Cheney unveils Turkey sanctions legislation

Cheney unveils Turkey sanctions legislation
© Greg Nash

House Republican Conference Chairwoman Liz CheneyElizabeth (Liz) Lynn CheneyGaetz set to endorse primary opponent of fellow Florida GOP lawmaker House GOP pushes back at Trump on changing election date Cheney battle raises questions about House GOP's future MORE unveiled legislation on Wednesday to place sanctions on Turkey in the wake of Ankara’s military operation targeting Kurdish forces in Syria.

The Countering Turkish 5 Aggression Act of 2019 — which has attracted more than 70 GOP co-sponsors in the lower chamber  — would target the country’s energy sector, bar the U.S. from selling arms to Ankara, and impose sanctions on Turkish leaders, including its president, vice president, minister of Defense and those supporting its defense sector.

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Cheney, the No. 3 Republican in the House, has been one of the most vocal critics of the administration’s decision to pull U.S. troops out of Syria, arguing it provides an opportunity for terrorist groups like ISIS to grow and could have negative implications for the U.S.’s national security. While the bill currently only has Republican co-sponsors, the Wyoming lawmaker said she is discussing the measure with Democratic members and lawmakers in the upper chamber.

“We’ve been working very closely with the Senate, working very closely across the aisle as well, but it’s very important to recognize the impact, in particular, that the Turks now are in a situation where we risk the resurgence of ISIS, where the Turks have gone in and we see evidence of atrocities being committed, and where our allies, the Kurds, frankly, are facing what looks like a betrayal from the United States that could have very negative consequences and impacts for us globally,” she told reporters Wednesday.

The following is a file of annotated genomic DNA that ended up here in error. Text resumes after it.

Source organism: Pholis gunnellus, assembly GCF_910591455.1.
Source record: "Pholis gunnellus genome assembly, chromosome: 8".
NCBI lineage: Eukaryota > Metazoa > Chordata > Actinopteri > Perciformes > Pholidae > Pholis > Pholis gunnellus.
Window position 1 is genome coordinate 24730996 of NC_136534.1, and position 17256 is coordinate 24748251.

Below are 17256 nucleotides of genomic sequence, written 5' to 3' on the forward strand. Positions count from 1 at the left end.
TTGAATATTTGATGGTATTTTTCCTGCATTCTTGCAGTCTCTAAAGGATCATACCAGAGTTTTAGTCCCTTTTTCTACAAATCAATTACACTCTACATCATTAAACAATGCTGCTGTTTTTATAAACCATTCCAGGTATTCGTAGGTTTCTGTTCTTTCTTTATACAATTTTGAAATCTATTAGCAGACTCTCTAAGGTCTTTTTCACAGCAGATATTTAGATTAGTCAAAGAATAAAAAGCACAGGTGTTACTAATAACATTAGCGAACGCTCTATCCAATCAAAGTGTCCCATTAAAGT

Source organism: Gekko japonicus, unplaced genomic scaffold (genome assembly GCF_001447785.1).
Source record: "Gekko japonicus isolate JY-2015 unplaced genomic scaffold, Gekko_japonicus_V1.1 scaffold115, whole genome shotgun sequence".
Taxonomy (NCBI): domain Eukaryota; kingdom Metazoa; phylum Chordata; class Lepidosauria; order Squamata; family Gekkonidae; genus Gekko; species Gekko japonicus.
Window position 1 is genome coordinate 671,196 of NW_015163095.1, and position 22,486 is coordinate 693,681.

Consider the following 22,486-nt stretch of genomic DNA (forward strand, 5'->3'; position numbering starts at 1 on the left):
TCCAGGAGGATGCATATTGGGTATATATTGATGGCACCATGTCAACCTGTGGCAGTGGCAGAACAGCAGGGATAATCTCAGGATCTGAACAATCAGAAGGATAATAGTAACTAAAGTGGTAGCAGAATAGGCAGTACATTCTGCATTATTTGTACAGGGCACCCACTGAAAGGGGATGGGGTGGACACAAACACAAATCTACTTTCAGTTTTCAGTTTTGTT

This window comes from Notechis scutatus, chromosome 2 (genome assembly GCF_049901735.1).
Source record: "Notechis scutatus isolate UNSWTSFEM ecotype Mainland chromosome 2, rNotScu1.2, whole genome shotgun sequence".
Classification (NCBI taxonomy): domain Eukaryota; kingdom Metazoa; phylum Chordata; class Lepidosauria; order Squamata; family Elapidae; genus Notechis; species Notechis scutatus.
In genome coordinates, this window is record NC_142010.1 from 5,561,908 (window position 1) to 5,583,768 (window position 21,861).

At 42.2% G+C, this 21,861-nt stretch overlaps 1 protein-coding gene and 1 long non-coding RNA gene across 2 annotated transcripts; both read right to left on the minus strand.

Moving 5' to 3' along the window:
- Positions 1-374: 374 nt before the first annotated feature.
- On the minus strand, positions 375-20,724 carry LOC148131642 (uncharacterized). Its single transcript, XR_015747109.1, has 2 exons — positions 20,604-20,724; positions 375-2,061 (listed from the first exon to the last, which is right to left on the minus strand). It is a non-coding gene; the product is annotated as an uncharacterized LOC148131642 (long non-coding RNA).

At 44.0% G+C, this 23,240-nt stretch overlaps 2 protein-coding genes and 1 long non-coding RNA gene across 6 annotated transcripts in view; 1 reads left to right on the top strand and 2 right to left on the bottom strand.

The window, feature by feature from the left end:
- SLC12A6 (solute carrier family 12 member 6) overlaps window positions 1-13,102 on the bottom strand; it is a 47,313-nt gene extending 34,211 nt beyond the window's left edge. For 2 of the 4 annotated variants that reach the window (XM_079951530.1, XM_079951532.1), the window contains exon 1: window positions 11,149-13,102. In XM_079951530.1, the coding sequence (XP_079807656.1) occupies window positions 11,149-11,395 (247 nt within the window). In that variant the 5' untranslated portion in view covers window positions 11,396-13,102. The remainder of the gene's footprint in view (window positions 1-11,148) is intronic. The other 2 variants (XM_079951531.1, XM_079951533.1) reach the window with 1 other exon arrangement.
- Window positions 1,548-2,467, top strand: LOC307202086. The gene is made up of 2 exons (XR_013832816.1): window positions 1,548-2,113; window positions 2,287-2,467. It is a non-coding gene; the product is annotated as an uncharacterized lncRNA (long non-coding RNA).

Cheney also took a swipe at Sen. Rand PaulRandal (Rand) Howard PaulThe Hill's Campaign Report: COVID-19 puts conventions in flux  A plan to empower parents, increase education options as an uncertain school year looms Multiple lawmakers self-quarantine after exposure to Gohmert MORE (R-Ky.) for his position on the country’s involvement in Northern Syria, arguing the United States plays a critical role in ensuring the region is stable.

"That is the right thing to do, we are the only ones who can do it and if we step away from that role, if we go down the path that’s been suggested by Senator Paul and others, into isolationism then others will fill that void and we are going to face a possibility of living in a world where America’s not setting the rules, but our adversaries — the Chinese, the Russians, the Iranians — are setting the rules and that is not a world anybody wants to live in,” she continued at the press conference.  

“So it’s very important that we make sure that we maintain America’s global engagement and that we consider the costs of inaction, we consider the costs of having to go back into situations where we’ve withdrawn from. We do not want to repeat the mistakes of the Obama era, which created the mess that we have inherited."

The bill follows Sens. Lindsey GrahamLindsey Olin GrahamYates spars with GOP at testy hearing Trump knocks Sally Yates ahead of congressional testimony Republicans uncomfortably playing defense MORE (R-S.C.) and Chris Van HollenChristopher (Chris) Van HollenExclusive: Democrats seek to increase racial diversity of pandemic relief oversight board Overnight Defense: Guardsman to testify Lafayette Square clearing was 'unprovoked escalation' | Dems push for controversial Pentagon nominee to withdraw | Watchdog says Pentagon not considering climate change risks to contractors Democrats urge controversial Pentagon policy nominee to withdraw MORE (D-Md.) introducing a similar measure in the upper chamber earlier this month.